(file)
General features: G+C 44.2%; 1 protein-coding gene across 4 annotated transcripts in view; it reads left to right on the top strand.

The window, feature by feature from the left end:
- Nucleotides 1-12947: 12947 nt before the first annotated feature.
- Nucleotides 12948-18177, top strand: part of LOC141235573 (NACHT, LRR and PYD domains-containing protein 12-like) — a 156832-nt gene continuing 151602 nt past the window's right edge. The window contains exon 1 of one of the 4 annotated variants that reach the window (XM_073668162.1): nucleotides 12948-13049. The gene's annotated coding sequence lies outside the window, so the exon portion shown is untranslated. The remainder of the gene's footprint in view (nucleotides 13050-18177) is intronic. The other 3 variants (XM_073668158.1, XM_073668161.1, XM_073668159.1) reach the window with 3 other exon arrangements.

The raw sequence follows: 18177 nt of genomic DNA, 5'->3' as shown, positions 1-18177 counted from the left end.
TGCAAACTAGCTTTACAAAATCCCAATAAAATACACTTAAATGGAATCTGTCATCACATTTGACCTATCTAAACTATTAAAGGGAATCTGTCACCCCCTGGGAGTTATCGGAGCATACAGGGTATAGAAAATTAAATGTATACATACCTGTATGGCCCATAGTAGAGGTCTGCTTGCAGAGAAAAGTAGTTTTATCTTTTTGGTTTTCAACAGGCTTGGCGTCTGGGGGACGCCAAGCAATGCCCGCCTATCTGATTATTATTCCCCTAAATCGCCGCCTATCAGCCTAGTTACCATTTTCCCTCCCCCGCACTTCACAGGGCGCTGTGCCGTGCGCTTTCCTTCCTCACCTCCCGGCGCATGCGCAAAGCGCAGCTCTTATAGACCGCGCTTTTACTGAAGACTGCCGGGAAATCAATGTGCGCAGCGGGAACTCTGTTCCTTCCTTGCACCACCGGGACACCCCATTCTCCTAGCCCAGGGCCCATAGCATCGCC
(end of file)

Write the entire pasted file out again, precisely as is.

General features: G+C 44.2%; 1 protein-coding gene across 4 annotated transcripts in view; it reads left to right on the top strand.

The window, feature by feature from the left end:
- Nucleotides 1-12947: 12947 nt before the first annotated feature.
- Nucleotides 12948-18177, top strand: part of LOC141235573 (NACHT, LRR and PYD domains-containing protein 12-like) — a 156832-nt gene continuing 151602 nt past the window's right edge. The window contains exon 1 of one of the 4 annotated variants that reach the window (XM_073668162.1): nucleotides 12948-13049. The gene's annotated coding sequence lies outside the window, so the exon portion shown is untranslated. The remainder of the gene's footprint in view (nucleotides 13050-18177) is intronic. The other 3 variants (XM_073668158.1, XM_073668161.1, XM_073668159.1) reach the window with 3 other exon arrangements.

The raw sequence follows: 18177 nt of genomic DNA, 5'->3' as shown, positions 1-18177 counted from the left end.
TGCAAACTAGCTTTACAAAATCCCAATAAAATACACTTAAATGGAATCTGTCATCACATTTGACCTATCTAAACTATTAAAGGGAATCTGTCACCCCCTGGGAGTTATCGGAGCATACAGGGTATAGAAAATTAAATGTATACATACCTGTATGGCCCATAGTAGAGGTCTGCTTGCAGAGAAAAGTAGTTTTATCTTTTTGGTTTTCAACAGGCTTGGCGTCTGGGGGACGCCAAGCAATGCCCGCCTATCTGATTATTATTCCCCTAAATCGCCGCCTATCAGCCTAGTTACCATTTTCCCTCCCCCGCACTTCACAGGGCGCTGTGCCGTGCGCTTTCCTTCCTCACCTCCCGGCGCATGCGCAAAGCGCAGCTCTTATAGACCGCGCTTTTACTGAAGACTGCCGGGAAATCAATGTGCGCAGCGGGAACTCTGTTCCTTCCTTGCACCACCGGGACACCCCATTCTCCTAGCCCAGGGCCCATAGCATCGCC